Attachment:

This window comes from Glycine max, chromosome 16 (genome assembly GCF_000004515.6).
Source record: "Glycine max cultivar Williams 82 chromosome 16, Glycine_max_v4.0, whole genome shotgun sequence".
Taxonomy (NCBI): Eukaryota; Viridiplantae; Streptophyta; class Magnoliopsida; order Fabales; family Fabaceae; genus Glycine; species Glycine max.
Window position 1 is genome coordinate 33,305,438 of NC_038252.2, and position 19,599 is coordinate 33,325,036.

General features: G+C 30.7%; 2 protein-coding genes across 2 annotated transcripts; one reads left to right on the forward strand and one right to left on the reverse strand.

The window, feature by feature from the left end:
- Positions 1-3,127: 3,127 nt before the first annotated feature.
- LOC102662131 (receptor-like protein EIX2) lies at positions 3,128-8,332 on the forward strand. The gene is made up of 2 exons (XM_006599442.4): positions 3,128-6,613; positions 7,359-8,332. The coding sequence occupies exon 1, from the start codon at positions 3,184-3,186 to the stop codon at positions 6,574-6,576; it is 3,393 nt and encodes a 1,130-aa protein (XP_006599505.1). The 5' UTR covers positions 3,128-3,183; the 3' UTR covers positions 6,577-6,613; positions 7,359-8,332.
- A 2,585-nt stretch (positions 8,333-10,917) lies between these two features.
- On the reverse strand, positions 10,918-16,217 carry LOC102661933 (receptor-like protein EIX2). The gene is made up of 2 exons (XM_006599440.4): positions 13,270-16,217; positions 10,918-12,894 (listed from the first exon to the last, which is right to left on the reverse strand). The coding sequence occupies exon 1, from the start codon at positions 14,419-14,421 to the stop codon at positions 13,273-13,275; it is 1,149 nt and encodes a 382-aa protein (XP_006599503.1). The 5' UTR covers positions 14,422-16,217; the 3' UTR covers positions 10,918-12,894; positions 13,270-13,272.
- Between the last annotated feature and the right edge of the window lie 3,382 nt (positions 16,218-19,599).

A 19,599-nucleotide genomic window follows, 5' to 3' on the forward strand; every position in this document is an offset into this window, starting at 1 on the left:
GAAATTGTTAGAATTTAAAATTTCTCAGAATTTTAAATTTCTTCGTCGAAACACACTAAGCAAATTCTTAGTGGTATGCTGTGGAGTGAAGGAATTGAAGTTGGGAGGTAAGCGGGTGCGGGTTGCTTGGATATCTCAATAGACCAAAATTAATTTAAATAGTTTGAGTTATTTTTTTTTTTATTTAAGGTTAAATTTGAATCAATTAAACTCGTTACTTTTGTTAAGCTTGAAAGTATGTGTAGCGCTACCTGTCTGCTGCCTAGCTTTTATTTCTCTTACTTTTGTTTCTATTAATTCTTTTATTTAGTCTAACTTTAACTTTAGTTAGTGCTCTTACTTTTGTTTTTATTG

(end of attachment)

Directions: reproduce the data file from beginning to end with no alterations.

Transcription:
This window comes from Glycine max, chromosome 16 (genome assembly GCF_000004515.6).
Source record: "Glycine max cultivar Williams 82 chromosome 16, Glycine_max_v4.0, whole genome shotgun sequence".
Taxonomy (NCBI): Eukaryota; Viridiplantae; Streptophyta; class Magnoliopsida; order Fabales; family Fabaceae; genus Glycine; species Glycine max.
Window position 1 is genome coordinate 33,305,438 of NC_038252.2, and position 19,599 is coordinate 33,325,036.

General features: G+C 30.7%; 2 protein-coding genes across 2 annotated transcripts; one reads left to right on the forward strand and one right to left on the reverse strand.

The window, feature by feature from the left end:
- Positions 1-3,127: 3,127 nt before the first annotated feature.
- LOC102662131 (receptor-like protein EIX2) lies at positions 3,128-8,332 on the forward strand. The gene is made up of 2 exons (XM_006599442.4): positions 3,128-6,613; positions 7,359-8,332. The coding sequence occupies exon 1, from the start codon at positions 3,184-3,186 to the stop codon at positions 6,574-6,576; it is 3,393 nt and encodes a 1,130-aa protein (XP_006599505.1). The 5' UTR covers positions 3,128-3,183; the 3' UTR covers positions 6,577-6,613; positions 7,359-8,332.
- A 2,585-nt stretch (positions 8,333-10,917) lies between these two features.
- On the reverse strand, positions 10,918-16,217 carry LOC102661933 (receptor-like protein EIX2). The gene is made up of 2 exons (XM_006599440.4): positions 13,270-16,217; positions 10,918-12,894 (listed from the first exon to the last, which is right to left on the reverse strand). The coding sequence occupies exon 1, from the start codon at positions 14,419-14,421 to the stop codon at positions 13,273-13,275; it is 1,149 nt and encodes a 382-aa protein (XP_006599503.1). The 5' UTR covers positions 14,422-16,217; the 3' UTR covers positions 10,918-12,894; positions 13,270-13,272.
- Between the last annotated feature and the right edge of the window lie 3,382 nt (positions 16,218-19,599).

A 19,599-nucleotide genomic window follows, 5' to 3' on the forward strand; every position in this document is an offset into this window, starting at 1 on the left:
GAAATTGTTAGAATTTAAAATTTCTCAGAATTTTAAATTTCTTCGTCGAAACACACTAAGCAAATTCTTAGTGGTATGCTGTGGAGTGAAGGAATTGAAGTTGGGAGGTAAGCGGGTGCGGGTTGCTTGGATATCTCAATAGACCAAAATTAATTTAAATAGTTTGAGTTATTTTTTTTTTTATTTAAGGTTAAATTTGAATCAATTAAACTCGTTACTTTTGTTAAGCTTGAAAGTATGTGTAGCGCTACCTGTCTGCTGCCTAGCTTTTATTTCTCTTACTTTTGTTTCTATTAATTCTTTTATTTAGTCTAACTTTAACTTTAGTTAGTGCTCTTACTTTTGTTTTTATTG